Today I called a good friend of mine who has about 18 years on detroit fire. I asked him if they use 2.5 on their fires as an attack line. He told me not often. Though it wouldnt be a bad choice, 1.5 is what they use on most of their fires as well. maybe it is out dated. Maybe. But it has worked out for us.
      I appreciate your concerns. And pointers. I hope you continue practicing our profession with as much passion as you put into criticizing things without having the whole picture.
      As far as commenting on others fires. For years I have been a viewer. I never had an account on youtube to be able to comment, and i never knew about this site until my videos got posted here. So no, I have not ever placed a comment on a video. And If i ever do it will probably be a “good job” “glad everyone is safe” Badass video”…something along those lines. I feel no need to address other FDs problems especially when I really dont know whats going on.
      Stay safe brother. Take care. I am sure you will see more videos from me.

  • Crowbar

    HPZ, it’s refreshing to have someone commenting who was actually on scene. I’m still curious though, why was the rear of the building vented when it appeared to be on the windward side?

  • loud thinker

    @ HPZ

    Monday morning quarterbacking has some good sides, as well as negative.

    It provides us with an opportunity to “well what if this, what would you do.” It provides us with a chance to discuss strategies and tactics.

    The downside is some people would rather just bash you than make a constructive discussion about the video.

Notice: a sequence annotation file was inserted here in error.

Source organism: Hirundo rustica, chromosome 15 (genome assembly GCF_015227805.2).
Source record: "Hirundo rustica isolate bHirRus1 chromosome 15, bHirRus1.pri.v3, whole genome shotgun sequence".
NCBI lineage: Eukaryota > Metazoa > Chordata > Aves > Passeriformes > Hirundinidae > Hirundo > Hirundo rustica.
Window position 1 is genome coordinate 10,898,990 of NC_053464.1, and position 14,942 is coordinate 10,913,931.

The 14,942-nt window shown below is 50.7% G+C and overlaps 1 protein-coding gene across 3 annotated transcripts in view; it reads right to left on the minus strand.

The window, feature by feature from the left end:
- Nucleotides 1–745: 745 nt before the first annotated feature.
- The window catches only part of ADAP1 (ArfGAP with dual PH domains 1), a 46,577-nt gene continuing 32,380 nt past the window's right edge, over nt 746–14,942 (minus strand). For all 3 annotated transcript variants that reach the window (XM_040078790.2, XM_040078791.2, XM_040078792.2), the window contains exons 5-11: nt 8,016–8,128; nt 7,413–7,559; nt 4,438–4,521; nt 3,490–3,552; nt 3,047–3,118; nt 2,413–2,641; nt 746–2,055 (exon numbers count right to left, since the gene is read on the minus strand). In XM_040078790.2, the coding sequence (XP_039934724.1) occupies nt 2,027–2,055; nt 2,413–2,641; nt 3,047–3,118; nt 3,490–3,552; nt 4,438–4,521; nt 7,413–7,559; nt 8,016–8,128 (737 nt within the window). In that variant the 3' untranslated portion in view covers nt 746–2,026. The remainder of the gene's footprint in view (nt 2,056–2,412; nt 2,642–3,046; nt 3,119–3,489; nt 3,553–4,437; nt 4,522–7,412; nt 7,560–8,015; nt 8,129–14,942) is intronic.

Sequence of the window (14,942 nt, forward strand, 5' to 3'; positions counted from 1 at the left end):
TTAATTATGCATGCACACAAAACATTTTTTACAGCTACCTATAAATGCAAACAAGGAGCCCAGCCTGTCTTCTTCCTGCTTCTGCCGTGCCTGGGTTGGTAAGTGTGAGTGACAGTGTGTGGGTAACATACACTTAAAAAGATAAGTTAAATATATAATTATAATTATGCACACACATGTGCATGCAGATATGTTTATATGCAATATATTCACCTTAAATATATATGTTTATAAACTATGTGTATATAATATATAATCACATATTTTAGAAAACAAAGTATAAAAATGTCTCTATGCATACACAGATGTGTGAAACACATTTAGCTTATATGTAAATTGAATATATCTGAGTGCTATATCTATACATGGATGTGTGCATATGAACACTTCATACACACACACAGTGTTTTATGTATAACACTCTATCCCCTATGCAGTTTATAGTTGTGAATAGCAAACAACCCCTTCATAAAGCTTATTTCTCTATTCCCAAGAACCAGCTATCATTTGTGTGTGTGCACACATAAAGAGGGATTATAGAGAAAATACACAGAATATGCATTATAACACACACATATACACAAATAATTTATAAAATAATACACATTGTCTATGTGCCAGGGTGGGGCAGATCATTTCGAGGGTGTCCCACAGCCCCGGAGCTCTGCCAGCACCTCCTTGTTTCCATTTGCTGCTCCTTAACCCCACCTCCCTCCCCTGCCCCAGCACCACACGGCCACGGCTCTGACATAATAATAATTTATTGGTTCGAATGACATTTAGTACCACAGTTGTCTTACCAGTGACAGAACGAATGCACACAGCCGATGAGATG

Of course none of us that were there can honestly have anything to say about what should have or could have been done. Without being there you never have that ability. Again, it’s a good way to provoke a good dinner table discussion on tactics and how you could or would operate on an incident. A lot of us, not all, use it as a learning tool and not just as a way of boosting our egos to think we’re better than someone else.

    Glad you have pride and commitment in your department, but actions speak louder than words. Let the tool bags blow their hot air all over the internet.

    Stay efficient, stay effective and stay safe.

    • HPZ

      I agree with you on using videos for the what ifs and what would you do. But its the way people go about it. We are all firemen, we all know the latest and greatest tools to the trade. Some of us get to use them more often. Some of us end up doing things more old school based on resources. Of course I know that a 2.5 is more effective. But its just not what we use here, FOR THE MOST PART. There is no reason to bash us about that. It doesnt make us a BOZO dept. Id say for what we have to work with we are far from BOZO. There are plenty of things my FD does that I wish we did different. i sure that is the same across the board.
      In no way shape or form do I think I am better then anyone. If anyone on here actually knew me they would know that.